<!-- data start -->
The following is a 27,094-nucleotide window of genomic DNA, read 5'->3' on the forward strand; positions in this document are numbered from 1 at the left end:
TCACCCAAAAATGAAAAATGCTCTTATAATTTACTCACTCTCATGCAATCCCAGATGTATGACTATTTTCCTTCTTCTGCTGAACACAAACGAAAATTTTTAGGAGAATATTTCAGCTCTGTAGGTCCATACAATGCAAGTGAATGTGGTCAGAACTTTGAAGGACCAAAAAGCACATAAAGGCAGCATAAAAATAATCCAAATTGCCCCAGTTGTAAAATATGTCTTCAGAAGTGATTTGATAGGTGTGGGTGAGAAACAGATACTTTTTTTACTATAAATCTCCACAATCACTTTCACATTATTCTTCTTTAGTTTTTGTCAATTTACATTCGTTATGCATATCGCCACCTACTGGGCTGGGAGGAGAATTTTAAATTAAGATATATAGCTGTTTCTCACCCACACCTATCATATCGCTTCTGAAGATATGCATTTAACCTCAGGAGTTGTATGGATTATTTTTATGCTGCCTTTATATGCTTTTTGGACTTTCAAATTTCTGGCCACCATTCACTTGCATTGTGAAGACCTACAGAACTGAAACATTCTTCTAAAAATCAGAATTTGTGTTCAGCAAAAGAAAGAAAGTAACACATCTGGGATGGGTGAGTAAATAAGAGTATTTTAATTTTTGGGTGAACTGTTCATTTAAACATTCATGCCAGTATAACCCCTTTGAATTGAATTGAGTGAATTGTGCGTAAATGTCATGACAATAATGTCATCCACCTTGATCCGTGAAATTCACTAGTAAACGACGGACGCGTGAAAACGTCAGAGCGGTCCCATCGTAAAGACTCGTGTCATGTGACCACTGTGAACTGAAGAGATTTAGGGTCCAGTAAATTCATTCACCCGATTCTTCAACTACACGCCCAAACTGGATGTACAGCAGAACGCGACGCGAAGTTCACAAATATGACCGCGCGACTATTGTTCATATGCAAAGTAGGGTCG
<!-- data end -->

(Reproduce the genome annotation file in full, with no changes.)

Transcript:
The following is a 27,094-nucleotide window of genomic DNA, read 5'->3' on the forward strand; positions in this document are numbered from 1 at the left end:
TCACCCAAAAATGAAAAATGCTCTTATAATTTACTCACTCTCATGCAATCCCAGATGTATGACTATTTTCCTTCTTCTGCTGAACACAAACGAAAATTTTTAGGAGAATATTTCAGCTCTGTAGGTCCATACAATGCAAGTGAATGTGGTCAGAACTTTGAAGGACCAAAAAGCACATAAAGGCAGCATAAAAATAATCCAAATTGCCCCAGTTGTAAAATATGTCTTCAGAAGTGATTTGATAGGTGTGGGTGAGAAACAGATACTTTTTTTACTATAAATCTCCACAATCACTTTCACATTATTCTTCTTTAGTTTTTGTCAATTTACATTCGTTATGCATATCGCCACCTACTGGGCTGGGAGGAGAATTTTAAATTAAGATATATAGCTGTTTCTCACCCACACCTATCATATCGCTTCTGAAGATATGCATTTAACCTCAGGAGTTGTATGGATTATTTTTATGCTGCCTTTATATGCTTTTTGGACTTTCAAATTTCTGGCCACCATTCACTTGCATTGTGAAGACCTACAGAACTGAAACATTCTTCTAAAAATCAGAATTTGTGTTCAGCAAAAGAAAGAAAGTAACACATCTGGGATGGGTGAGTAAATAAGAGTATTTTAATTTTTGGGTGAACTGTTCATTTAAACATTCATGCCAGTATAACCCCTTTGAATTGAATTGAGTGAATTGTGCGTAAATGTCATGACAATAATGTCATCCACCTTGATCCGTGAAATTCACTAGTAAACGACGGACGCGTGAAAACGTCAGAGCGGTCCCATCGTAAAGACTCGTGTCATGTGACCACTGTGAACTGAAGAGATTTAGGGTCCAGTAAATTCATTCACCCGATTCTTCAACTACACGCCCAAACTGGATGTACAGCAGAACGCGACGCGAAGTTCACAAATATGACCGCGCGACTATTGTTCATATGCAAAGTAGGGTCG